MICHIGAN CITY — It’s cookie time again!

Friday is the official date that area Girl Scouts can sell those time-tested tasty treats so many have grown to love over the 101 years they’ve been available.

Eleven Michigan City troops with 122 girls ages 5-18 will be offering the same eight varieties they did in 2017: Thanks-A-Lot, Lemonades, Shortbread (Trefoils), Thin Mints, Peanut Butter Patties (Tagalongs), Caramel deLites (Samoas) Peanut Butter Sandwich (Do-si-dos), and, the very popular, Girl Scout S’mores.

While many customers are familiar with the traditional Girls Scout cookie choices and most titles are self-explanatory, there are few that the public might not be as familiar with.

A Thanks-A-Lot is a shortbread cookie with fudge on the bottom and embossed with the word “Thank You” in one of five different languages. The Girl Scout S’mores cookie, is described as a “crispy graham cookie double dipped in yummy crème icing and finished with a scrumptious chocolatey coating.” Sales were underestimated last year for this newcomer, and it became quite sought after; in fact, according to www.girlscoutcookies.org, it was the most popular flavor to launch in the 100 years of Girl Scouts selling cookies.

The cost per box is $4 and the girls will be selling the cookies until March 4. Many girls will have cookies on hand to sell while other troops’ Scouts take orders and then fill those quickly. Customers can also find Girl Scout Cookie booths around the city at businesses such as Lowe’s, Menard’s and Al’s Valueland.

A total of 1,425 cases have already been delivered to leaders. Diana Roose, who retired as a Girl Scout leader after 30 years and now volunteers with special events such as the cookie sale, is pleased with the excitement she’s seen so far among both Leaders and Scouts.

“The Leaders are very prepared. They are ready to hit the road on Friday,” she said on the day of the Cookie Rally Wednesday held at Lake Hills Elementary School.

The volunteer-ran Cookie Rally, the only one of it kind in the Northern Indiana-Michiana Council, gave the Scouts a chance to learn more about the sales incentives; they received a special Cookie Rally patch for their attendance and can earn their first incentive badge for selling a minimum of 30 boxes. At the event, they could also try a favorite cookie and make a fun cookie-sale-themed craft.

But, most importantly, the rally was the perfect opportunity for Detective Kay Pliske of the Michigan City Police Department to talk to the girls about safe selling practices.

“They have to stick with a buddy, not ever go into anyone’s house and not do this at night,” Pliske explained. She added that the girls are instructed to immediately give any monies received to an adult.

“Safety is a big priority,” said Roose. “ I want them to be safe and have a good experience.”

Pliske said many of the girls are repeat sellers and are very familiar with the instructions, as the Leaders do a great job of discussing safe selling at the troop level prior to selling season.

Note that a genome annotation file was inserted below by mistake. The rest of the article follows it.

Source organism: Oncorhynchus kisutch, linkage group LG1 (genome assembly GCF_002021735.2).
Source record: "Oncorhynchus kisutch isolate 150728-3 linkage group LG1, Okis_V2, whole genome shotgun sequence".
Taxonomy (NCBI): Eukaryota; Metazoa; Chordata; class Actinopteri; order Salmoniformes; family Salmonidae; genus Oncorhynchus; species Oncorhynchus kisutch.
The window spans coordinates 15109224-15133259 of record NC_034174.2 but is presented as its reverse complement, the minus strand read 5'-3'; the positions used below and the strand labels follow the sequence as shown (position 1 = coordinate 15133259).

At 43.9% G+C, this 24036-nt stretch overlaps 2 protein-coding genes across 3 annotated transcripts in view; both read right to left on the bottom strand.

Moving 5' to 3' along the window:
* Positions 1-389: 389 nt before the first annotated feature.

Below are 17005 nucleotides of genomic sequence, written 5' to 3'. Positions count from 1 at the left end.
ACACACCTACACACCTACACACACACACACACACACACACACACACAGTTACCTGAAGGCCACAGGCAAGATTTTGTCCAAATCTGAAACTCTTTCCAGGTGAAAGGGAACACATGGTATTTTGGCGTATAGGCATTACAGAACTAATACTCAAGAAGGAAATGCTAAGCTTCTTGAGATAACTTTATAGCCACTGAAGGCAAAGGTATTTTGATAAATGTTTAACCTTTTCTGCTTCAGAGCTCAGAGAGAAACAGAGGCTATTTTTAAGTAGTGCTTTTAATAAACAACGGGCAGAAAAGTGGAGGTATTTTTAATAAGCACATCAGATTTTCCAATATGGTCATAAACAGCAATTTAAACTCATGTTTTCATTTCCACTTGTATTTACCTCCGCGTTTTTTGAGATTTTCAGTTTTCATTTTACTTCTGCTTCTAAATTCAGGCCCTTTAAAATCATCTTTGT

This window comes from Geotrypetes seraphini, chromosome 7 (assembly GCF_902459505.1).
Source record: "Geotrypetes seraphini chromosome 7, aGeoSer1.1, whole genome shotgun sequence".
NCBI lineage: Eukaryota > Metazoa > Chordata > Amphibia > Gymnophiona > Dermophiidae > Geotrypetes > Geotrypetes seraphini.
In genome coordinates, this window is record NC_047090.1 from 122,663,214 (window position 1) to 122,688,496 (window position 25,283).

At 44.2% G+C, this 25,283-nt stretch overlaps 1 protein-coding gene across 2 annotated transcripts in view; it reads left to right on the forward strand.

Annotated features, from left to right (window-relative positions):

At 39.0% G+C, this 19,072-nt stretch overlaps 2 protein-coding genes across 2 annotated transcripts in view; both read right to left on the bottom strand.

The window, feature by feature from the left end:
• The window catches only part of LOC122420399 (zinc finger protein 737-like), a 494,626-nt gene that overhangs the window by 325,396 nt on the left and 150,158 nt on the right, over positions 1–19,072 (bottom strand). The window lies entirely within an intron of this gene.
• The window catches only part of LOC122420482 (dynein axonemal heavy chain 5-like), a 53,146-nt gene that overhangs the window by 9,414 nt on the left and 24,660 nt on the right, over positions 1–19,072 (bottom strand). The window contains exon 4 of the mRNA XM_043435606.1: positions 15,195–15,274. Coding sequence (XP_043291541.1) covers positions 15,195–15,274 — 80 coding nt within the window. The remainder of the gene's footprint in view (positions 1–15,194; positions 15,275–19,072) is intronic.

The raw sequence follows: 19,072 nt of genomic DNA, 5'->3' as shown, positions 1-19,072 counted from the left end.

At the rally, Torey Morris, a 10-year-old Junior Girl Scout in Troop #00028, shared, “I like to sell Girl Scout Cookies because they make people happy.” Her favorite cookie is the Shortbread variety. Also in the same troop, 10-year-old Suezin Schneider likes Thin Mints, the top-selling Girl Scout Cookie, the best and was looking forward to her first year of selling.

Last year the Michigan City troops alone sold 1,984 cases of cookies. Other troops from other cities within the same Northern Indiana –Michiana council may be selling in Michigan City as well. The council, with nearly 10,000 girls, spans 22 counties, 20 of which are in the northern one-third of Indiana and two in Southwest Michigan. While La Porte and Westville are in the Northern Indiana-Michiana, Chesterton is in the Girl Scouts of Greater Chicago and Northern Indiana council.

Roose commented how the cookie sale helps the Girl Scouts develop skills they will use throughout their lifetime. These include strategizing, planning ahead, selling skills and accounting basics, to name a few.

She explained that some of the proceeds from the local cookie sales will go to support the upkeep and operation of four council camps including Camp Soni Springs in Three Oaks, Michigan.

“It just doesn’t support the camps,” Roose clarified, “but it helps support kids going to camp, and it supports the troops themselves as well so they can do things they want to do.”

Roose explained that only two bakeries produce Girl Scout cookies: ABC Bakery, which is a Nabisco bakery, and Little Brownie Bakery, a Keebler bakery. Girl Scouts of Northern Indiana-Michiana uses ABC Bakery. While five of the varieties cookies are a national requirement, the council has the option to choose which other three they want. This explains why some areas of the country sell different Girl Scout cookies and there are sometimes two names for the same cookie. Five of the eight varieties the girls are selling — Girl Scout S’mores, Thin Mints, Thanks-A-Lot, Lemonades and Peanut Butter Patties — are vegan. A special gluten-free cookie, called Trios, is available again for the second year.

The 2018 theme for cookie sales this year is “Stand Up! Stand Out!”

For more information on Girl Scout cookies, go to www.girlscoutsnorthernindiana-michiana.org or www.girlscoutcookies.org.

(0) comments

Welcome to the discussion.

Keep it Clean. Please avoid obscene, vulgar, lewd, racist or sexually-oriented language.
Don't Threaten. Threats of harming another person will not be tolerated.
Be Truthful. Don't knowingly lie about anyone or anything.
Be Nice. No racism, sexism or any sort of -ism that is degrading to another person.
Be Proactive. Use the 'Report' link on each comment to let us know of abusive posts.
Share with Us. We'd love to hear eyewitness accounts, the history behind an article.